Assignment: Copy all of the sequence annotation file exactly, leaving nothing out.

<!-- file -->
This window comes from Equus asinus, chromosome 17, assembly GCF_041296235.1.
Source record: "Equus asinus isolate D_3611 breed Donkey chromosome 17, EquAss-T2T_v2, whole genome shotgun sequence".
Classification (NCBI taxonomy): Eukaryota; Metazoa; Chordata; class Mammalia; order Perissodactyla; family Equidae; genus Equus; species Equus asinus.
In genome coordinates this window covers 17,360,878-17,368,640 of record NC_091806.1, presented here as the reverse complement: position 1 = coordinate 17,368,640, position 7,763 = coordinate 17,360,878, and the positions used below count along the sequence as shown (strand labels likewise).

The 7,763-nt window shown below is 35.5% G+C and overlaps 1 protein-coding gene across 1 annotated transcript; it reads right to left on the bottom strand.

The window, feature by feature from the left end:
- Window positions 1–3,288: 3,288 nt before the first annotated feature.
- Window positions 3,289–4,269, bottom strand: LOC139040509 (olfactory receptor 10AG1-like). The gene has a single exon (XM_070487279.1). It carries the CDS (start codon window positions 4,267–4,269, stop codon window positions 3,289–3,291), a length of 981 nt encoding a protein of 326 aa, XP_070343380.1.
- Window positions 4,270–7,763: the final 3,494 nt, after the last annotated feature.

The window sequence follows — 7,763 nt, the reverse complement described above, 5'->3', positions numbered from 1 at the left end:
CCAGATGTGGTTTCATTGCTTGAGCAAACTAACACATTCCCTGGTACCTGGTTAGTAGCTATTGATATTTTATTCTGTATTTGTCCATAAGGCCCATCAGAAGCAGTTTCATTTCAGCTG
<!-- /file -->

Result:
This window comes from Equus asinus, chromosome 17, assembly GCF_041296235.1.
Source record: "Equus asinus isolate D_3611 breed Donkey chromosome 17, EquAss-T2T_v2, whole genome shotgun sequence".
Classification (NCBI taxonomy): Eukaryota; Metazoa; Chordata; class Mammalia; order Perissodactyla; family Equidae; genus Equus; species Equus asinus.
In genome coordinates this window covers 17,360,878-17,368,640 of record NC_091806.1, presented here as the reverse complement: position 1 = coordinate 17,368,640, position 7,763 = coordinate 17,360,878, and the positions used below count along the sequence as shown (strand labels likewise).

The 7,763-nt window shown below is 35.5% G+C and overlaps 1 protein-coding gene across 1 annotated transcript; it reads right to left on the bottom strand.

The window, feature by feature from the left end:
- Window positions 1–3,288: 3,288 nt before the first annotated feature.
- Window positions 3,289–4,269, bottom strand: LOC139040509 (olfactory receptor 10AG1-like). The gene has a single exon (XM_070487279.1). It carries the CDS (start codon window positions 4,267–4,269, stop codon window positions 3,289–3,291), a length of 981 nt encoding a protein of 326 aa, XP_070343380.1.
- Window positions 4,270–7,763: the final 3,494 nt, after the last annotated feature.

The window sequence follows — 7,763 nt, the reverse complement described above, 5'->3', positions numbered from 1 at the left end:
CCAGATGTGGTTTCATTGCTTGAGCAAACTAACACATTCCCTGGTACCTGGTTAGTAGCTATTGATATTTTATTCTGTATTTGTCCATAAGGCCCATCAGAAGCAGTTTCATTTCAGCTG